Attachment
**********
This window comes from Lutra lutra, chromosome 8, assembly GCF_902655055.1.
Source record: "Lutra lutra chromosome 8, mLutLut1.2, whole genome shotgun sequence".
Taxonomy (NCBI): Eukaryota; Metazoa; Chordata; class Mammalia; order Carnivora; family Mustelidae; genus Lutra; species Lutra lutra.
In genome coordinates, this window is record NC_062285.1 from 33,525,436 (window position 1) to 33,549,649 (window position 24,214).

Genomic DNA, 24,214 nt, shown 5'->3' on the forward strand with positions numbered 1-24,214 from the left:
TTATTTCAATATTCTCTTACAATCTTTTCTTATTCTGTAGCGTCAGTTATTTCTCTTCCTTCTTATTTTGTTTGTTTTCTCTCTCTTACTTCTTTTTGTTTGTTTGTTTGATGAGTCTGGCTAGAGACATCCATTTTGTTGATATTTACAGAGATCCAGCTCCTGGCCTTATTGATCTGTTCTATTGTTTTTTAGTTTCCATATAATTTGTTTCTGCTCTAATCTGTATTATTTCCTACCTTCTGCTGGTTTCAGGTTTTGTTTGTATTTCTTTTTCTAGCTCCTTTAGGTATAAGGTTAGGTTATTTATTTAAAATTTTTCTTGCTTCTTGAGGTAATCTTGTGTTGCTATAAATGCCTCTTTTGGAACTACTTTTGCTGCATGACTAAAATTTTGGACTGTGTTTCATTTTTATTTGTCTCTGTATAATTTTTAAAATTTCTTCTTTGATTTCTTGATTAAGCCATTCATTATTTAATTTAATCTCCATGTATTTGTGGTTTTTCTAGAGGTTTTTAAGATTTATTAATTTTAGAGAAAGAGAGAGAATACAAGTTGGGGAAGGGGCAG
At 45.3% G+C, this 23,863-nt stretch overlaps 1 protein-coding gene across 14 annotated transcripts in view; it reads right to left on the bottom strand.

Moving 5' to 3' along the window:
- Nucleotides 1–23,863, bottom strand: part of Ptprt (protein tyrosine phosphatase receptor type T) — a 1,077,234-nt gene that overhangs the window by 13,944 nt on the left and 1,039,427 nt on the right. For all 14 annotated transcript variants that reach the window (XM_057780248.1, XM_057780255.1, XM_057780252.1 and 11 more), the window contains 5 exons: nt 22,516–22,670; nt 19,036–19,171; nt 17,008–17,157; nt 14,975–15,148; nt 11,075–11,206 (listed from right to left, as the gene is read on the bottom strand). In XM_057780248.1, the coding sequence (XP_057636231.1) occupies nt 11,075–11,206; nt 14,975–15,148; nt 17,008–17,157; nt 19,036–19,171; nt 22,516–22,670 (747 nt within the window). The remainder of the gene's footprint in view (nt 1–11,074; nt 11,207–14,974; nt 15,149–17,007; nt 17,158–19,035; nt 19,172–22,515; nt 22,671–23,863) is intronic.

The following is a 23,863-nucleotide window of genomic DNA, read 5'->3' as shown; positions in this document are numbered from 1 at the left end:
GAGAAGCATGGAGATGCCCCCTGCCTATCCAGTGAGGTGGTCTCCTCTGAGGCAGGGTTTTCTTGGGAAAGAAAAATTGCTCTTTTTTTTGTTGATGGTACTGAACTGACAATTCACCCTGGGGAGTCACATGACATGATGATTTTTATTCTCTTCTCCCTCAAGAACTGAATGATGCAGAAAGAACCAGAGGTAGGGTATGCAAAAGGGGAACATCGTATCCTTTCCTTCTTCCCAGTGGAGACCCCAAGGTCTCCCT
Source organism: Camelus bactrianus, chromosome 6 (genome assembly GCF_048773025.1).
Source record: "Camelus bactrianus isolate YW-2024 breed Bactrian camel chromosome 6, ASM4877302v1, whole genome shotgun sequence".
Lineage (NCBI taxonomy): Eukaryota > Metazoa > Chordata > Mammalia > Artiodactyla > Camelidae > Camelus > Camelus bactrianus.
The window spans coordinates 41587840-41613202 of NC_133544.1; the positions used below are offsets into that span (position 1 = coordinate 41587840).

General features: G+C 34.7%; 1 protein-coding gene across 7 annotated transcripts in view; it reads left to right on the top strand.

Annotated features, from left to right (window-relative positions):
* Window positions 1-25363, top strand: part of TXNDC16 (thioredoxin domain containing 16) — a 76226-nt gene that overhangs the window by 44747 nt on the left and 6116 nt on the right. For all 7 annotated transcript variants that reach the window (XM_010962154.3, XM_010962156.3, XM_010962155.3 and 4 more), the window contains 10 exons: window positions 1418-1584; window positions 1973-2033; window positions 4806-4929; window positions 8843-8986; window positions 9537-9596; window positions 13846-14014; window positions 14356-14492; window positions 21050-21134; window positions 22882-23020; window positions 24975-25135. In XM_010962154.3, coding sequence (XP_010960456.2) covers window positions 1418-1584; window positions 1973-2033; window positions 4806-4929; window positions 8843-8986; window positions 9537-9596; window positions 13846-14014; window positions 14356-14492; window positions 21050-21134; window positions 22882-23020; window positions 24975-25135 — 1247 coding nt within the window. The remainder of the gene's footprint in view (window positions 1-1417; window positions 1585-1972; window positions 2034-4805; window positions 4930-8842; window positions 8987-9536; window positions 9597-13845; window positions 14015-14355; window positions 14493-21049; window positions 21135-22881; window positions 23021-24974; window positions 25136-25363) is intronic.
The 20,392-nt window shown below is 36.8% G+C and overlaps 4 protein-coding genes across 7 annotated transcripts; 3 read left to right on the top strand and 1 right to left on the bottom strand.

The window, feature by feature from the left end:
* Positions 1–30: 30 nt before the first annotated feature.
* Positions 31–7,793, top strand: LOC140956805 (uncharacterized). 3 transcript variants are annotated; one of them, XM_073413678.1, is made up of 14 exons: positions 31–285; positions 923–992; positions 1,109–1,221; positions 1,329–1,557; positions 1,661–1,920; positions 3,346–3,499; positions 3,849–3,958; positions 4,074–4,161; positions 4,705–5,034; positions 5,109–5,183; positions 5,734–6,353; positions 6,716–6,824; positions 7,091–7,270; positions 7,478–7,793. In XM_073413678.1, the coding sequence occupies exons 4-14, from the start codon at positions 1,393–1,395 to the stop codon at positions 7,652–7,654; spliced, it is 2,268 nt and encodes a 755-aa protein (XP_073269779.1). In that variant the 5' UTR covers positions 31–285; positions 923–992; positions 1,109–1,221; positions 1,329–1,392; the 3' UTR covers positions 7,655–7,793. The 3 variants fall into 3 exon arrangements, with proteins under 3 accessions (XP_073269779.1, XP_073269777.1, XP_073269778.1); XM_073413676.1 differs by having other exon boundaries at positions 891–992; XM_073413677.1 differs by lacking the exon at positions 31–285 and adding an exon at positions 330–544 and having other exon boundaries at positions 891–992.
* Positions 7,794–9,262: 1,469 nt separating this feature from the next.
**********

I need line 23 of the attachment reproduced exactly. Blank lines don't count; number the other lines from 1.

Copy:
* Positions 7,794–9,262: 1,469 nt separating this feature from the next.